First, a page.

The constellation known as Orion is a prominent feature of the night-time sky in late autumn and early winter, and those stars are brought into focus for Astronomy students at Ferris State University, and members of the community, thanks to a refurbished Rawlinson Observatory facility.
Its telescope, a Unitron manufactured in 1965, is the same six-inch refractor that the observatory has featured since it opened in the late 1960s, according to Thomas Brennan, an assistant professor of physical sciences, who serves as the unofficial curator.
“It is Japanese-made, and of high quality,” Brennan said. “It would cost at least $50,000 to replace it now.”
In August 2014, work began on the installation of a new drive for the telescope’s German-made mount, and to restore the rotational, and operational capabilities of the observatory’s dome. The facility had been idle for years, due to the dome’s state of repair. On Nov. 24, 2014, a ceremony was held to celebrate the grand re-opening of the facility, with David DeBruyn, director emeritus of Grand Rapids’ Chaffee Planetarium as their featured speaker.
Since that time, Brennan said that Ferris students and interested observers have taken part in seasonal events that are part of the Astronomy course, and the facility’s viewing schedule based on celestial activity. They are typically offered from 10 to 11 p.m., and Brennan said these events have drawn crowds of more than 100 people.
“I had a man visit who told me he had used the telescope when long-time director Tom Johnson offered observation nights,” Brennan said.
Johnson retired from the university in 2000, and Brennan began teaching at Ferris in 2014, following the retirement of Astronomy professor and observatory operator Phil Martell. Brennan said that giving Astronomy students and members of the community opportunities to view the star, Sirius, and the moon, is always rewarding.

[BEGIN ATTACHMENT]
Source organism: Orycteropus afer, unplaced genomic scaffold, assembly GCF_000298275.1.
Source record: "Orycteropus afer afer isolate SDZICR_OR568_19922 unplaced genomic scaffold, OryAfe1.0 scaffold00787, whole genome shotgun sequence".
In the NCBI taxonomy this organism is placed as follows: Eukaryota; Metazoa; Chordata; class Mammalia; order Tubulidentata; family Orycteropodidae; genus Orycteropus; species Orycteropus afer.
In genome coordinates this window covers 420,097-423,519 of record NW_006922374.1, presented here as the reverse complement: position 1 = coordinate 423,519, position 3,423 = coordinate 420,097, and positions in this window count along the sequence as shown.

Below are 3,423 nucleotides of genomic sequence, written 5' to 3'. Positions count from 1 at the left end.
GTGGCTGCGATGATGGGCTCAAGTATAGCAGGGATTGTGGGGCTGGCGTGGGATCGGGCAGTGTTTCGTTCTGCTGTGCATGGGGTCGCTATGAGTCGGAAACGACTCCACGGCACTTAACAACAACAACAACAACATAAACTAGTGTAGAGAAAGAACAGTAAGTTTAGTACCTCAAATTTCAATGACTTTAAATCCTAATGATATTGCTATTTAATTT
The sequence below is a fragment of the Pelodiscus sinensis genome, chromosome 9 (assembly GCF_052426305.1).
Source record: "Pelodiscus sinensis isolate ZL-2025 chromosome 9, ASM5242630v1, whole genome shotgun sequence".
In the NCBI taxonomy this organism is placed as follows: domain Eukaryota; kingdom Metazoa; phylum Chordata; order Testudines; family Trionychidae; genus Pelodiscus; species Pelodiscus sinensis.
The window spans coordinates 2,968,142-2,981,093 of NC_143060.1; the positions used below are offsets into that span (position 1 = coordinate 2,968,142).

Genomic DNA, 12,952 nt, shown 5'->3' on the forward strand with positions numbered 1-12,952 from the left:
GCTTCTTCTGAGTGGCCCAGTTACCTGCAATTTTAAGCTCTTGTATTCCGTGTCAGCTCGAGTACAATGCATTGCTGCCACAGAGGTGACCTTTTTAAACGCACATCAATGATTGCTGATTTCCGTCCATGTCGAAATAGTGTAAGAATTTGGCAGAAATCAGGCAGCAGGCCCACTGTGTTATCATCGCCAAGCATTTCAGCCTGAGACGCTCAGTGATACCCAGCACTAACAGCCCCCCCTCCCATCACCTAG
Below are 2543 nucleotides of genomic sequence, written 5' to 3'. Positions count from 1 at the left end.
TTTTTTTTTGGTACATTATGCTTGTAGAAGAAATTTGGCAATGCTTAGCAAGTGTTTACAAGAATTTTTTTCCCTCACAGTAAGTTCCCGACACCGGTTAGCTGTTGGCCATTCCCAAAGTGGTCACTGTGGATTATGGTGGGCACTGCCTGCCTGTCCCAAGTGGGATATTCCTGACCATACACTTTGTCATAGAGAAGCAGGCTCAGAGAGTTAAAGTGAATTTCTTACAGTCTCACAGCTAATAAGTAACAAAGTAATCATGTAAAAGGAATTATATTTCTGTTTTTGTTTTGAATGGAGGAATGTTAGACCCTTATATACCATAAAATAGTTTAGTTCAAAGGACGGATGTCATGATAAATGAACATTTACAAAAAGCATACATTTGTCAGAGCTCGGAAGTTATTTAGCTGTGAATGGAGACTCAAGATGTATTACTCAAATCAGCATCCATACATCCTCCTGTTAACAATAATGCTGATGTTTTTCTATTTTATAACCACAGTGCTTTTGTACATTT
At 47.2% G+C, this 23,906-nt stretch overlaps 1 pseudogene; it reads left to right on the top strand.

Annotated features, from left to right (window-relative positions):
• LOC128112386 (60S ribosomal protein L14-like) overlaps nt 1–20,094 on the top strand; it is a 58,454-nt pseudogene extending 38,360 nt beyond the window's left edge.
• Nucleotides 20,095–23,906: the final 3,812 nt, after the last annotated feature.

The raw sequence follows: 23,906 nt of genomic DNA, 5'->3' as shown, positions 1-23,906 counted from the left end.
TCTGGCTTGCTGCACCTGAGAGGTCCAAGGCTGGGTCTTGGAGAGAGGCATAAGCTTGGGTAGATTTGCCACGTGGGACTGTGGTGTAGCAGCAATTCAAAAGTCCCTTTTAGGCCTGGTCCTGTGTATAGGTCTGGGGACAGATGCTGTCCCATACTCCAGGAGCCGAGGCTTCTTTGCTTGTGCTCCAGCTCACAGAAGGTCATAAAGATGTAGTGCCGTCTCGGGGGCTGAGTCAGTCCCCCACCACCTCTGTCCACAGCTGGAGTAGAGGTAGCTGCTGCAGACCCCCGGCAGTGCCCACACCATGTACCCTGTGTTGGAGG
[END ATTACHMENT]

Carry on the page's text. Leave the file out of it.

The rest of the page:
“It kind of blows your mind when you see another world close up like that,” Brennan said.
The 2.5-meter telescope, along with its renovated mount, allows observers to track celestial bodies from east to west across the sky, with a magnification up to 800 times greater than the human eye. Astronomy students, faculty and staff of the university and those from the community are welcome to take part in the observatory’s viewing nights. Brennan said they’re likely to be surprised by the details they may find in the Moon’s surface, or the red and blue flashes of light that emanate from viewing Sirius.
“It’s a lot of fun,” Brennan said.
Ferris students, faculty and staff are kept abreast of the observatory’s schedule
through the University-Wide Notice system. Brennan said he also announces observatory
nights and presents other information on the facility’s Facebook page. The Rawlinson Observatory is located on the fourth floor of the Science Building,
at 808 Campus Drive, in Big Rapids, Mich.
PHOTO CAPTION: Ferris State University’s Rawlinson Observatory has been hosting enthusiastic crowds for viewing events in the last year, following work to repair the dome that began in August, 2014.